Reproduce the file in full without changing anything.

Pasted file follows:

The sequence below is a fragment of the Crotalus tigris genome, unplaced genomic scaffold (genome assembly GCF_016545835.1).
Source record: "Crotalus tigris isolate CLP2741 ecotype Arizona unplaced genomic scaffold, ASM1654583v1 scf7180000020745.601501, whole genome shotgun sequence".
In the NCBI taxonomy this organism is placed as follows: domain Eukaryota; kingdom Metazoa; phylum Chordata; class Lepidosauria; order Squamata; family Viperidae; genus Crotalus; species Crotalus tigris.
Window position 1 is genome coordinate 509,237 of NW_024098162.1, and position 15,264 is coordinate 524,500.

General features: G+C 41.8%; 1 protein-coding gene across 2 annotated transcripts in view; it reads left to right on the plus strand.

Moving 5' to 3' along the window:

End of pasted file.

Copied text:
The sequence below is a fragment of the Crotalus tigris genome, unplaced genomic scaffold (genome assembly GCF_016545835.1).
Source record: "Crotalus tigris isolate CLP2741 ecotype Arizona unplaced genomic scaffold, ASM1654583v1 scf7180000020745.601501, whole genome shotgun sequence".
In the NCBI taxonomy this organism is placed as follows: domain Eukaryota; kingdom Metazoa; phylum Chordata; class Lepidosauria; order Squamata; family Viperidae; genus Crotalus; species Crotalus tigris.
Window position 1 is genome coordinate 509,237 of NW_024098162.1, and position 15,264 is coordinate 524,500.

General features: G+C 41.8%; 1 protein-coding gene across 2 annotated transcripts in view; it reads left to right on the plus strand.

Moving 5' to 3' along the window: